That night changed my entire perception about my guy magnet dilemma.  The club we went to had separate rooms with different types of music, so I found myself in one room and my friend found himself drawn to another.  Like always, when the music started, I completely got lost in it.  However, this time, something odd happened, at least for me.  Guys were flocking to me?  In droves.  I hadn’t drastically changed anything about my appearance and could not figure out what was going on.

Then it happened.  Two beautiful, very fair-skinned women walked into the club and the attention shifted.  I was in disbelief. It started analyzing.  Surely the reason I hadn’t gotten action at the club couldn’t be because my best friend was lighter than me, surely that couldn’t be it.  I flashed back to a conversation we once had where she revealed what she believed her strongest asset was when it came to attracting guys – her skin color.  However, she didn’t say that proudly, more so with a hint of sadness in her voice and I didn’t understand why I picked up on that then.  Looking back, I think what was behind that was, “There is so much more to me.”

After I came to accept that at the Memphis,TN clubs, light skin rules, I stopped trying so hard when we went out.  Of course, it still would sting when a guy would approach her, she not be interested and he then finally “notice” me afterwards.  I developed a firm diss rule when that would happen.  I’m not a fallback bitch.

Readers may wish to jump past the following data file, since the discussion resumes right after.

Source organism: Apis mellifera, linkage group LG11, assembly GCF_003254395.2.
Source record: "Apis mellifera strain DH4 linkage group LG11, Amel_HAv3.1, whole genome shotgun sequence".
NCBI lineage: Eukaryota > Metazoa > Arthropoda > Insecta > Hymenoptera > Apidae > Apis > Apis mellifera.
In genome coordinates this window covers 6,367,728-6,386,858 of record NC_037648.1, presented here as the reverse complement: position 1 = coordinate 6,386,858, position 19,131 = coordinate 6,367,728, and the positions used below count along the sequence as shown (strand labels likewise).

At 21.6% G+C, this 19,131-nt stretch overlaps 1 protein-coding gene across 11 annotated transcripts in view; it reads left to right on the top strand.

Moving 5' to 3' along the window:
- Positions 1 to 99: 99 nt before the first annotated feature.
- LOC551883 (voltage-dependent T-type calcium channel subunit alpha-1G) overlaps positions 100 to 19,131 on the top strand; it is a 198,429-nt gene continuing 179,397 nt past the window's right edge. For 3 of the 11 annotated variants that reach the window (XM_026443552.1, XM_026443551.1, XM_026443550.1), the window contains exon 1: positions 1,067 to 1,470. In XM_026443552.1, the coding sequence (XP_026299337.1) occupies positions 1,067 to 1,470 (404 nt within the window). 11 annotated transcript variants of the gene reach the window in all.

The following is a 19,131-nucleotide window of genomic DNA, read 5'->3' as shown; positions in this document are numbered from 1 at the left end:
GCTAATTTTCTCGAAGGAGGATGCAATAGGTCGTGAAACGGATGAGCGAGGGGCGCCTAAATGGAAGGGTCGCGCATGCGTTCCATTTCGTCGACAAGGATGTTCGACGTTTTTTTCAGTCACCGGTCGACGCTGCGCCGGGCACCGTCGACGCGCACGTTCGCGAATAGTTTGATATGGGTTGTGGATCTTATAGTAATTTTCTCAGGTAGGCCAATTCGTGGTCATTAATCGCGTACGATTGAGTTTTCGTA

That was in my early twenties and was a very confusing time.  My first love and I had broken up, but were still going back and forth with one another.  I was in college, working as a part-time teller while performing in plays.  And more than anything, I was trying to find myself.  In some ways, those who fall into the strict definitions of “light skin” and “dark skin” have it easier.  Most men have a specific preference, so there is not a lot of back-and-forth about it. However, the peanut butters, like myself, get confused as to where we fit into the debate.  I am not a red-bone (although I’ve been called that but was quickly corrected by a “true red-bone”) and I am not the deep cocoa brown color that is often associated with the motherland.

I have heard the worst said about both sides.  I have participated in the bashing when I felt slighted, insecure and those are definitely thoughtless moments of my life in which I am not proud.

And looking back, perhaps some of reasons I didn’t have much luck was really due to my flirting. I sucked at it.  Perhaps I felt so intimidated by my BFF’s confidence when it came to pulling guys that my confidence completely dwarfed in her presence.  I know many women of all shades who have no problem pulling guys because they know they have it going on.

Through a lot of self-discovery, I released the invitation to be seen and evaluated by such shallow measures.

Yet, when I hear songs with silly ass phrases like, “I want a red-bone girl” as if that is the utopia of existence or receive a flyer from a club promoter captioned “Light Skin vs. Dark Skin” or when some pro-black guy tells me I am too light and act “too white”, I am reminded that colorism is a real and unfortuante phoenmen .  Some folks call it color struck. And many proudly proclaim their preference as if it is a score board around somewhere. And everybody has the right to their preference about melanin, nothing wrong that.  Then again, maybe everything is wrong with that.